Letter to my 20-year-old self
Dear 20-year old self,
It has been 15 years that we have moved apart. I have moved on and you have stayed there untainted, unknowing and ignorant. But happy. I see you simple and unburdened. Oh you would argue that you have the burden of engineering drawing and thermodynamics. I know you hated those subjects but you did them anyway and did them well. Like you did so many things that you didn’t want to do and did them anyway. You didn’t know how to disappoint anyone and in your private moments you chided yourself for spreading yourself so thin for others vowing the next time you will say your emphatic no. But the next thing you know is you saying yes again and pattern follows for more than a decade. Let me tell you, it is okay. You did the right thing. You said yes and won hearts for life. Your friends are your friends for life. Your family, close and far, will think the world of you because you went that extra mile for them. So it was all good.
However, I need to tell you something. In doing all that – putting others before your own self, you made that into an unbreakable habit. At 35, I sit and try to break that cycle but I can’t. Old habits don’t die at all. I wish you had taken some time out to clear out your head, built some inner strength and made a pact. A pact that would have helped the 35 year old me be a happier person. You let people influence you, take decisions for you and speak on your behalf. You were shy and reserved but they thought you were weak and incapable. You shouldn’t have let them think like that. If you had stood up for yourself then, the course of your life would have been different. No, there are no complaints but it is always interesting to think how our life would have been if we had control over it rather than let other people direct it.
Let bygones be bygones because if we hold on, it will only create more resentment. You did good in whatever capacity you thought you had. You made people happy and that is what a large part of life is all about.
Don’t think that I am complaining, this is called taking stock, which you never did. How could you have! You were so busy doing, learning, meeting, absorbing, acquiring new skills and experiencing. I am so glad that you did. You acquired skills that help me do what I do today. You enjoyed creating and you created fearlessly either for real or in your head. Thank you for that. You aesthetics are not inspired and you know it. They are original and are wholly yours. You created them in your head during dull lectures and boring conversations. Your ability to zone out was your super power. You created worlds in your head, portions of which still exist and thrive in mine now. Thank you for that.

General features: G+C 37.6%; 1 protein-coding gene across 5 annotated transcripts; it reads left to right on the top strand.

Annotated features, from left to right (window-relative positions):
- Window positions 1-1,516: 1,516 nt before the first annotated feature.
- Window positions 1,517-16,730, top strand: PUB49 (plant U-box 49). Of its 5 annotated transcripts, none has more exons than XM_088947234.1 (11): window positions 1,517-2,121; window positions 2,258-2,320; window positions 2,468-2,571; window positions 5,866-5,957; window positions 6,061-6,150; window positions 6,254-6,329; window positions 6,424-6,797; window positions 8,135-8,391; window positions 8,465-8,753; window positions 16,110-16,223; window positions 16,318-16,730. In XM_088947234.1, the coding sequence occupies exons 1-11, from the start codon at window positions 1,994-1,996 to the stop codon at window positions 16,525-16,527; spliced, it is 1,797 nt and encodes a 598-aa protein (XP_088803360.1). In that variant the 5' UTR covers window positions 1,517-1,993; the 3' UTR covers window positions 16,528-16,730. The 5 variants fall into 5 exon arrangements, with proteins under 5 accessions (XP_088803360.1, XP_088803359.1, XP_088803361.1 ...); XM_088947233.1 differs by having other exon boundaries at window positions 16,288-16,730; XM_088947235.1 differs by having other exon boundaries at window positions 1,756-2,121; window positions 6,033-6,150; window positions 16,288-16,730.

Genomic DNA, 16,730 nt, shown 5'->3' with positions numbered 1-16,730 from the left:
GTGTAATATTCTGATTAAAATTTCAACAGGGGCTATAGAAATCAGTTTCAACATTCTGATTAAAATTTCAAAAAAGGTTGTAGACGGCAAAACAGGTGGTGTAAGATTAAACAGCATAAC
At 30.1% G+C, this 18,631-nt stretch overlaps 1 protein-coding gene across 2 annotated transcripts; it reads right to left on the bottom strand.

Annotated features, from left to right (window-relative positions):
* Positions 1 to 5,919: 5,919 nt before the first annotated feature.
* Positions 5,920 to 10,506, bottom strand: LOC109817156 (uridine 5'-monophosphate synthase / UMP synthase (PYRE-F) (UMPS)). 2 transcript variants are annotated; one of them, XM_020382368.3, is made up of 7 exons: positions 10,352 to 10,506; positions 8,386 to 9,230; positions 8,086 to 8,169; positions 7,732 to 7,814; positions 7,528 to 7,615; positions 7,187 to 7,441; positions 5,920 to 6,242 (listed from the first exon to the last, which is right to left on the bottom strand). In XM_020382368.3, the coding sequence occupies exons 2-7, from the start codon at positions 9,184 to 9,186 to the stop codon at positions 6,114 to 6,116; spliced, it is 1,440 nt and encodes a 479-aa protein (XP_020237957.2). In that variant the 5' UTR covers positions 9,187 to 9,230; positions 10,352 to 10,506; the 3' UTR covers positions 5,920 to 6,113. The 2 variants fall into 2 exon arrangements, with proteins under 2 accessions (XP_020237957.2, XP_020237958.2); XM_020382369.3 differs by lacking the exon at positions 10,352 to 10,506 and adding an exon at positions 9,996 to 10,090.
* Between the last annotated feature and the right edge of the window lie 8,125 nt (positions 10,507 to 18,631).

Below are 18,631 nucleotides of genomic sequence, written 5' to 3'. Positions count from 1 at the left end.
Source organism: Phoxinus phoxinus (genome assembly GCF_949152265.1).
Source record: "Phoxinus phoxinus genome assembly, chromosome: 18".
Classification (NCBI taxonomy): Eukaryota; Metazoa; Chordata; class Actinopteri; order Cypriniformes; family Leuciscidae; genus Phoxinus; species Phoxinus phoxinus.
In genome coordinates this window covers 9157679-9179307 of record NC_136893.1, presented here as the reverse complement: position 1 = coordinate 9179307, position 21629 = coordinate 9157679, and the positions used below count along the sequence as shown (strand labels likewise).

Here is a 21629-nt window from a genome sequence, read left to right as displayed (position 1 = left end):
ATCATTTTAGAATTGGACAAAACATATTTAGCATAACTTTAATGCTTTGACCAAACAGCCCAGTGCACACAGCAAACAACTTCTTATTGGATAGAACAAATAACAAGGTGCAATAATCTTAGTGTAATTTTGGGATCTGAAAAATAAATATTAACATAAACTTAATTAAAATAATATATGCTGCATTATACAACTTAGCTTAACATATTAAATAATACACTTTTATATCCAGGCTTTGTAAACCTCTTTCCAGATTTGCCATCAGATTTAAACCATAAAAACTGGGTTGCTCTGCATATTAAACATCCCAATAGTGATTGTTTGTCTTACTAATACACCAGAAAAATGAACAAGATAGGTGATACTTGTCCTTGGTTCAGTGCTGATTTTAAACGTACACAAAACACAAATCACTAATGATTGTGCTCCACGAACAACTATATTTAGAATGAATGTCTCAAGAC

I wished you had written your experiences down because it would have helped like it is helping me now. Writing gives me clarity. But you were a powerful thinker back then, you didn’t need writing for clarity. You took on every thought with so much alacrity and zero cynicism. That was the beautiful part of you that I could not preserve. I apologize for that.
If there was something I desperately want that you had and I don’t now is the complete lack of awareness and cynicism. Lack of awareness allowed you to experiment with things without fear and above all trust people without doubt. Ofcourse people hurt you but your trust in general kindness of people did not waver. Now, I float in the waters of black cynicism and I trust very little. People tell me that it is a part of growing up but I doubt it is that. I know I have lost of sparkling sheen that came from the blind trust you had in everybody and every situation. You never expected trouble and 9/10 times things always turned out the way you expected them. This grown -up version of you right now is a sad person who trusts no one and expects everything to go wrong. I wish I could have preserved that untethered innocence.
You were not happy about how you looked, color, shape, height, weight – everything bothered you. So you chose to ignore all that and focused on your work. That paid off! Well done. That beautiful choice still stays. Some days I am still bothered but then again I take the same decision you took and focus on my work. I choose what I do over how I look each time. People say you need to accept yourself however you are. At 35, I still disagree like you did when you were 20. There is always scope for improvement.
You will be disappointed to know that there are so many things that you were fond of that I do not do anymore. I do not sing as much, do not play any sport and I don’t dance at all. But I have acquired a new skill which you would have liked too, had you explored it back then. Writing. I still read and am not as broke as you used to be. I don’t need for friends to finish reading their books before I can borrow them. I can easily afford to buy them and hoard them. You will also be delighted to know I have a 6 -year-old daughter who is nothing like both of us. She is her own person, fearless , confident and free. You would have loved observing her.
You did good, my 20 year old self. You did well. I am not anything like what you used to be but I am glad i got to experience you and I still remember the person that you were. That is why, I took the liberty of documenting you down today. I know you wouldn’t have approved of me doing so.